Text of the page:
Re-resolve DNS on each retry and continue uploading until n seconds, where n is the value of segment duration. After it reaches the segment duration value, drop the current data and continue with the next segment data.

If segment duration is low (such as 2s or 1s), uploading might exceed the segment duration time and the encoder will back up.

HTTP 403, 400

Any

Do not retry - display error reason.

HTTP 5xx

Data (media, timed text)

Re-resolve DNS on each retry and continue uploading until n seconds, where n is the value of segment duration. After it reaches the segment duration value, drop the current data and continue with the next segment data.
To maintain continuity of the DVR time-line, continue to upload the missing segment as a lower priority.

If segment duration is low (such as 2s or 1s), uploading might exceed the segment duration time and the encoder will back up.

HTTP 5xx

Manifest

Re-resolve DNS on each retry and retry indefinitely.

Extensions and mime types

ExtensionMime type
.f4mapplication/f4m
Content (fragment) files and .bootstrap filevideo/f4f

IDR frame alignment

Stream encoders should produce IDR frame alignment across bitrates for the duration of the targeted segment. For example, if an encoder is generating maximum supported 10-second segments, then every 10 seconds there must be timestamp-aligned IDR frames across streams. There must be an IDR frame at the beginning of the segment; otherwise, the audio and video might deviate and drop out of synchronization. IDR frames must be at the very beginning of the segment, not in the middle or end of the segment.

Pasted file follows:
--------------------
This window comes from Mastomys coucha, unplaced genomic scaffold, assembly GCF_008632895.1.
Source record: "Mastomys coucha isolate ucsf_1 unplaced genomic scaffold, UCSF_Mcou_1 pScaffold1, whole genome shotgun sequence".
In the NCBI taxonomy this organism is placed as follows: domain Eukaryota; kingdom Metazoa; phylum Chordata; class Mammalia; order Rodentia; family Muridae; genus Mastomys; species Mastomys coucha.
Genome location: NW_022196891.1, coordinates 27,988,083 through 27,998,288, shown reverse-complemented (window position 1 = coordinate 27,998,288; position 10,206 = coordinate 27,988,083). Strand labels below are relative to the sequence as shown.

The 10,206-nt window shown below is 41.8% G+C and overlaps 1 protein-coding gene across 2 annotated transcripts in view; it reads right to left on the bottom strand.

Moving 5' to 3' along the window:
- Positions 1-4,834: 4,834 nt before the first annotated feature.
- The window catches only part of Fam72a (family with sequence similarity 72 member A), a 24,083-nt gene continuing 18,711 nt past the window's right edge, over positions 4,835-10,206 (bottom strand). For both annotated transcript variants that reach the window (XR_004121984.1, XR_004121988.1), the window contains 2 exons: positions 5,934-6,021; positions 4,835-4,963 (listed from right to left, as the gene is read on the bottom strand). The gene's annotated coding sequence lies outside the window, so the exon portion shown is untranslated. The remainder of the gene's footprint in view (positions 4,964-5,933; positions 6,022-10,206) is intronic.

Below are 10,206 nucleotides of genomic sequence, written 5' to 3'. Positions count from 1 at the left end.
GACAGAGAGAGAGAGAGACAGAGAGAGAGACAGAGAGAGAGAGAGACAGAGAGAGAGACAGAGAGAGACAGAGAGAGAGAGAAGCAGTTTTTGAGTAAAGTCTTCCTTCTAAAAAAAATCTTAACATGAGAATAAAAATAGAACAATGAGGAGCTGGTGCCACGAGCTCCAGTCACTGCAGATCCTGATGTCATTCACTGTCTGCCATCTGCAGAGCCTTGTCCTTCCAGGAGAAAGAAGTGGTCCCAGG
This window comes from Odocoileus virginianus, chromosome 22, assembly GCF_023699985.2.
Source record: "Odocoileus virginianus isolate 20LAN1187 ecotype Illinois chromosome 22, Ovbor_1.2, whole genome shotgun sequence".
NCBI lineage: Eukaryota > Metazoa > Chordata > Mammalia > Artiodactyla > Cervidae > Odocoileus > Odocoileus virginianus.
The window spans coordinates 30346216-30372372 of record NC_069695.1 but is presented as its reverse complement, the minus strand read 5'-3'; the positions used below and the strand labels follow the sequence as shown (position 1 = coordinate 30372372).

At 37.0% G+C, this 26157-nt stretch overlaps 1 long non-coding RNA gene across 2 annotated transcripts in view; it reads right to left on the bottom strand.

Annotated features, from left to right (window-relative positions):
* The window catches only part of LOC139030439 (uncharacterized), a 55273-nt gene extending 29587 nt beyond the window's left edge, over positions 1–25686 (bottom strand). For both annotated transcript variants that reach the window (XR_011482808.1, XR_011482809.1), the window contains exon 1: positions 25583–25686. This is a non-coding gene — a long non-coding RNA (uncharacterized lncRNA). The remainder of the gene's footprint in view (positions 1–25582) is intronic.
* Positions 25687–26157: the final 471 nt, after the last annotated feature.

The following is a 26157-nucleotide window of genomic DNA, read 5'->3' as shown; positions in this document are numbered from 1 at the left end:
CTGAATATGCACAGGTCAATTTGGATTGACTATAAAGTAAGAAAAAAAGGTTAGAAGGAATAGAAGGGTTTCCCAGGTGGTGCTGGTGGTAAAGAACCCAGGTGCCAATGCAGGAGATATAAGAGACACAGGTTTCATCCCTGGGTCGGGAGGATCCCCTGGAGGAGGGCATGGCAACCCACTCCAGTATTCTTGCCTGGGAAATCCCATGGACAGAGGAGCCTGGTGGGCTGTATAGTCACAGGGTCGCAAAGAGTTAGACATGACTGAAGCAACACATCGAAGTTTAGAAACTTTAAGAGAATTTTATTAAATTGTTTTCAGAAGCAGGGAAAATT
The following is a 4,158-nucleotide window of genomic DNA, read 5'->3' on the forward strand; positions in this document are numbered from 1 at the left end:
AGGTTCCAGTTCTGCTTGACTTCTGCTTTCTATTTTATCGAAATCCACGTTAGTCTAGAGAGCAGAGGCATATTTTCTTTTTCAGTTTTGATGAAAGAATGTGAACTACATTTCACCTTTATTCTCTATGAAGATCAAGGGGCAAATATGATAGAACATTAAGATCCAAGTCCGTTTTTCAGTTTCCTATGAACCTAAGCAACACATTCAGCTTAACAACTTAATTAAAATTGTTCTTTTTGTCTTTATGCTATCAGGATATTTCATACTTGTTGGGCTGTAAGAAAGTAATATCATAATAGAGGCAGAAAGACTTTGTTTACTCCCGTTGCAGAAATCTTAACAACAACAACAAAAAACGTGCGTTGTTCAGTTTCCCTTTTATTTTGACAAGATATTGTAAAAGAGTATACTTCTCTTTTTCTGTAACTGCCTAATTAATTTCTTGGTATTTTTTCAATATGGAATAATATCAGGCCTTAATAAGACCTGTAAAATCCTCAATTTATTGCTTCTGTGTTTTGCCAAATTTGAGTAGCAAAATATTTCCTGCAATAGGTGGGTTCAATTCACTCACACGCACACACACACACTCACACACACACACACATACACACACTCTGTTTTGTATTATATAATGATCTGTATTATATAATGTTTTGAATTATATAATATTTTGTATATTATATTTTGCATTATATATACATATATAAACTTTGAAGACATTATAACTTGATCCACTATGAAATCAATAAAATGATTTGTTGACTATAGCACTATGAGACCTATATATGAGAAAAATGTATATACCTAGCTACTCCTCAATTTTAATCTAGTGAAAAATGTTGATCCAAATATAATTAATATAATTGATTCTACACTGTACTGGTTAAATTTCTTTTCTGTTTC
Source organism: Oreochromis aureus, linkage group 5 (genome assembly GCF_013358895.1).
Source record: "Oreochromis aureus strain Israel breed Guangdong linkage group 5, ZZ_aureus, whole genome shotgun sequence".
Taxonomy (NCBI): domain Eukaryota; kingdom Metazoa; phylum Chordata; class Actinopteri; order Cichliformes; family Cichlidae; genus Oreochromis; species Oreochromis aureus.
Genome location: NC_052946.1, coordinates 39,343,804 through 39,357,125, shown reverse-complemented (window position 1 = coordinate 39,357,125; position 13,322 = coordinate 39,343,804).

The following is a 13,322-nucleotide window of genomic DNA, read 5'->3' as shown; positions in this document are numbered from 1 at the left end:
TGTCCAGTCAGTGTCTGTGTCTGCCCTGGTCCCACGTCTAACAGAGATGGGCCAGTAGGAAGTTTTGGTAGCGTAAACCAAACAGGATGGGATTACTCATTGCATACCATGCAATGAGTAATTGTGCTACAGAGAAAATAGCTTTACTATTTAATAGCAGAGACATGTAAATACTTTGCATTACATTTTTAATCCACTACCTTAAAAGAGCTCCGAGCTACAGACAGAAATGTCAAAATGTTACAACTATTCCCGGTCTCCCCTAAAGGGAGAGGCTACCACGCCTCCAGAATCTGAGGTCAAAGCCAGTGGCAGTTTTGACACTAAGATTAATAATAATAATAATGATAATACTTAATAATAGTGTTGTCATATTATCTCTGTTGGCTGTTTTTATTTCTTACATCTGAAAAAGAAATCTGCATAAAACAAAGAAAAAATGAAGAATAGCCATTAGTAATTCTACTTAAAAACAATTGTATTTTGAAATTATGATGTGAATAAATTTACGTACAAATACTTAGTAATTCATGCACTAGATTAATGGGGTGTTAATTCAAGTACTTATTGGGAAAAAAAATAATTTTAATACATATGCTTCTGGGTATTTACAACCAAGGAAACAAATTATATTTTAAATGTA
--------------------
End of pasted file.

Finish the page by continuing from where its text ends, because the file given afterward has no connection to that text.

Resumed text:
Industry compliance

Marking playlists complete

At the end of a list stream, encoders should mark the stream (for HLS format) as complete by inserting the EXT-X-ENDLIST tag into the .m3u8 playlist file. This ensures that the device behaves appropriately when it comes to the end of the stream. The EXT-X-ENDLIST tag prevents unexpected playback issues when the device comes to the end of the stream. This tag ensures that viewers have a consistent and high-quality playback experience. It is also required for Live-to-VoD generation.

Publish URL format

Encoders should be capable of using a POST URL with the entrypoint hostnames and pathnames in this format:

Stream TypeHostname
Primaryp-ep{stream_id}.i.akamaientrypoint.net
Backupb-ep{stream_id}.i.akamaientrypoint.net

Get details for each protocol in these topics:

PUT or POST request

Encoders should be capable of uploading generated content, video segments, and playlist/manifest files using multiple PUT or POST requests. Each segment should be uploaded in a separate request. Use a persistent connection for these requests.